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When selling a company or a business, it is common for the purchaser to require a non-competition clause (“non-comp”) in the sale agreement. This clause generally prohibits the vendor from engaging in the same kind of business for a specified period of time. The non-competition clause helps the vendor attain full value for the business and helps the purchaser protect the purchased value. Without a non-comp, the vendor could set up shop next door or join a major competitor which could damage the existing business and destroy the value of any goodwill paid for.
For tax purposes, a non-comp clause falls under the definition of a restrictive covenant as defined in proposed section 56.4. Note that there are many other types of covenants which could fall under into this definition and the definition is not exclusive to non-comp clauses.
Naturally the provisions governing the treatment of restrictive covenants are very complex, have undergone a substantial amount of revisions since they were first proposed in 2003 and are still in draft form. There are differences depending on whether the vendor is selling shares or assets. There are differences if a value is specifically allocated to the non-comp versus no amount allocated. There are situations where an election is required to meet the exceptions and situations where no election is required. At the end of the day, the deal must be structured correctly and take into account these provisions to avoid a nasty tax surprise.
Below, and in very broad strokes, I will outline the general rules and the exceptions available. As stated, these rules are complex and this is in no way meant to be an exhaustive analysis of the provisions.
The general rule is that the taxpayer who grants the non-comp will have an income inclusion for all amounts received in respect of the non-comp. By its very nature the general rule is punitive as the vendor has a 100% income inclusion rather than capital gains treatment (and potential the ability to claim the capital gains deduction) or a payment in respect of goodwill. Further, the payment is taxed in the hands of the person who grants the non-comp, not necessarily the taxpayer who is receiving the payment.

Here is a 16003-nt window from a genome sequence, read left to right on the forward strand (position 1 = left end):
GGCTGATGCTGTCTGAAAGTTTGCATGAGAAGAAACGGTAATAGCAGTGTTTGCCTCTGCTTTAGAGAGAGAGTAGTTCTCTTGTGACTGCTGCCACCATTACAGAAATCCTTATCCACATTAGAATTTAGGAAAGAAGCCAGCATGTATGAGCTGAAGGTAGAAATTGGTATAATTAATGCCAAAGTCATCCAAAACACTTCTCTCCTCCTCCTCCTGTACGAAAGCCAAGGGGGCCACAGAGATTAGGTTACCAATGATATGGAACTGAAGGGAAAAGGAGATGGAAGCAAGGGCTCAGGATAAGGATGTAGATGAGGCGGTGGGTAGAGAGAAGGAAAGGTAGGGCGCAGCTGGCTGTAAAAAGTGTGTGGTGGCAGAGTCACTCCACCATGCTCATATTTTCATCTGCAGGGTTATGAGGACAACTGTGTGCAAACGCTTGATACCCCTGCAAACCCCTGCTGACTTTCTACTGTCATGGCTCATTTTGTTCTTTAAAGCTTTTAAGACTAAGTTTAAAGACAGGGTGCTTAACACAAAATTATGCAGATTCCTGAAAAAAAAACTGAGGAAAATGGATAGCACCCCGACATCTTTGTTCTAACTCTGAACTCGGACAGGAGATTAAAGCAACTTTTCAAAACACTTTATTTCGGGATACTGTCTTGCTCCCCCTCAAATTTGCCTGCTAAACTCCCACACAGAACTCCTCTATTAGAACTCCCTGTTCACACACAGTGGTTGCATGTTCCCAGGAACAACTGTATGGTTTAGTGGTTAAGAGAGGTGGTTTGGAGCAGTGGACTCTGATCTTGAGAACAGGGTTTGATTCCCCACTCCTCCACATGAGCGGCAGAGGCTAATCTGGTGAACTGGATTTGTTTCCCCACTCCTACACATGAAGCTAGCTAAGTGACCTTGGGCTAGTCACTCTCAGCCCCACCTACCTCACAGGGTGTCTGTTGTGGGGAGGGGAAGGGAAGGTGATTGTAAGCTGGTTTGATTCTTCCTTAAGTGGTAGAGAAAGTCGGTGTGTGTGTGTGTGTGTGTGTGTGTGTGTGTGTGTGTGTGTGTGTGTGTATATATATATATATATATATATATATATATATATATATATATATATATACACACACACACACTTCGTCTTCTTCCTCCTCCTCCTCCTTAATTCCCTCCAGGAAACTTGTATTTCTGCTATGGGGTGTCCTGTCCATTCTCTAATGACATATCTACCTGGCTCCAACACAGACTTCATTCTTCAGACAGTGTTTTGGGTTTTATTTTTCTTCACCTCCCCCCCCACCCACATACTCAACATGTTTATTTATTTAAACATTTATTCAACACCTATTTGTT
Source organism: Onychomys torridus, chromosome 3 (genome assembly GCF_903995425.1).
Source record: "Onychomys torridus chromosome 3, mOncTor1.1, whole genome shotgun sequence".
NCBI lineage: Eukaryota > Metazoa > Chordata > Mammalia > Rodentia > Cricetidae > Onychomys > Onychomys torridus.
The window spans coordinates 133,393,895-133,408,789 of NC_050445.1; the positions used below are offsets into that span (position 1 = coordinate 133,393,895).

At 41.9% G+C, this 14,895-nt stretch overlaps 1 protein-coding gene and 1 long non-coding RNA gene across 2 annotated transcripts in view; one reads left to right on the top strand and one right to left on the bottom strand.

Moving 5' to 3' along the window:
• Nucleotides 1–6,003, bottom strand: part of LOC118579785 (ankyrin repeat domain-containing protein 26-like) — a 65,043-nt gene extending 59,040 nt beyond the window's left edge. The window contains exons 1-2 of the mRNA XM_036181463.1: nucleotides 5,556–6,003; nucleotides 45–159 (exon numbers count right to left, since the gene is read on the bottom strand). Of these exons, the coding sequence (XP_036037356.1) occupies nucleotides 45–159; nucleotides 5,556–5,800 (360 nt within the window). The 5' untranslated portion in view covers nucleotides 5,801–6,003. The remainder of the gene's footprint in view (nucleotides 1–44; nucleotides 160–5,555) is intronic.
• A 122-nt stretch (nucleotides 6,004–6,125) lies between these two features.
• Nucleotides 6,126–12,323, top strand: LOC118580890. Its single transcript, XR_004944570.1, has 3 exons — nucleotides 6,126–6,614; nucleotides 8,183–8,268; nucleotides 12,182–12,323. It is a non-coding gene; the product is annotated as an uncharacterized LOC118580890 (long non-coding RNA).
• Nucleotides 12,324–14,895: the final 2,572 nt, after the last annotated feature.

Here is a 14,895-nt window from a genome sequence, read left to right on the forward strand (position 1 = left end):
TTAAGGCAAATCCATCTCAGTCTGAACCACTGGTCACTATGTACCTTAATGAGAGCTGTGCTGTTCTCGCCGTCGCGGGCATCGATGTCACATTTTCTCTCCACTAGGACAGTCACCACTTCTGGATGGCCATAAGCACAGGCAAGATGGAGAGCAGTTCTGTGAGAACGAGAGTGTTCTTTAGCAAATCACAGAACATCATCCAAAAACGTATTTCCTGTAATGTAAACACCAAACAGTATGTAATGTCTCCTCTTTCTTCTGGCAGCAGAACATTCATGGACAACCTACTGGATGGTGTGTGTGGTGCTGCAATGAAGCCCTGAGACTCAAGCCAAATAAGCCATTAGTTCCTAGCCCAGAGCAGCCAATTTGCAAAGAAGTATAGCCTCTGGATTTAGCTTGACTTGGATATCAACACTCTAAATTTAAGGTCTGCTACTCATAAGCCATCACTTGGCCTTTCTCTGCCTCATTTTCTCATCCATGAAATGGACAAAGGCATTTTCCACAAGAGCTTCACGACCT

The tax act does provide three exceptions to the general rule, but they are extremely difficult to fall into. The exceptions only apply (1) in arm’s length transactions (2) when a value is specifically allocated to the non-comp and (3) when the taxpayer who granted the covenant is entitled to receive the payment. What does this mean? It means that sales to family members will not qualify. It means that an amount has to be specifically allocated to the non-comp in the sales agreement. It means in a share sale, complex structures often make it difficult to meet these criteria.
Given the narrow criteria required to meet the exceptions, practically speaking they are often irrelevant in most sale transactions. However, assuming you can meet the criteria, the exceptions will enable the amount to be taxed as employment income, as eligible capital or as a capital gain.
What if the purchase agreement did not specifically allocate an amount to the non-comp? Would the entire sale price then get capital or goodwill treatment? Unfortunately the answer is no. Proposed paragraph 68(c) allows the Minister to deem a reasonable amount in respect of the restrictive covenant. Section 68 carves out an amount from the purchase price and converts it from sale proceeds (i.e. capital) to an income receipt.
If you would prefer not to find out how the Minister determines this, you need to hit one of four possible exceptions. If an exception is met, Section 68 will not apply to deem consideration to be received by the taxpayer for the non-comp. These exceptions may apply where:
• an arm’s length employee provides the covenant; • a corporation provides the covenant as part of the sale of goodwill to an arm’s length purchaser; • there is an arm’s length sale of property, including shares of a corporation; or • there is a non-arm’s length sale of a corporation.
However, each of these exceptions comes with a very detailed list of conditions that must be met for them to apply. Again, in a complex structure, these detailed conditions are difficult to meet.
The restrictive covenant rules are complex, potentially punitive and cover a broad range of situations. Taxpayers who are entering into sales transactions should be addressing this issue early on in the process to ensure that excessive tax is not paid as a result of granting a non-comp to the purchaser.
your MNP Tax advisor well before entering into a purchase and sale transaction.
Related Topics:Selling a Business
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